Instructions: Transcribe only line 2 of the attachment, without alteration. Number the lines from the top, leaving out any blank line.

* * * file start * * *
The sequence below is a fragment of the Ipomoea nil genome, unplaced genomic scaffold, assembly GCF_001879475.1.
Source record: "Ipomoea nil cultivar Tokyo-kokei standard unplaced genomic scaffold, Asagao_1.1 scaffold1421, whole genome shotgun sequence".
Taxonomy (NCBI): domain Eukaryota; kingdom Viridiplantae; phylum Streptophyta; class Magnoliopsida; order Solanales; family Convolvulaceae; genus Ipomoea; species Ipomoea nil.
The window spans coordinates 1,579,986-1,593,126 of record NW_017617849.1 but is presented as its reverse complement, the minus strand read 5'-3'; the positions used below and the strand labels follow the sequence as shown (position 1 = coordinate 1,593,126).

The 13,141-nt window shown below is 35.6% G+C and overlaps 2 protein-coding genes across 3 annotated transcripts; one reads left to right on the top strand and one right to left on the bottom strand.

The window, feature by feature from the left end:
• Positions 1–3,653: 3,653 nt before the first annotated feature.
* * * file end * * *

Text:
Source record: "Ipomoea nil cultivar Tokyo-kokei standard unplaced genomic scaffold, Asagao_1.1 scaffold1421, whole genome shotgun sequence".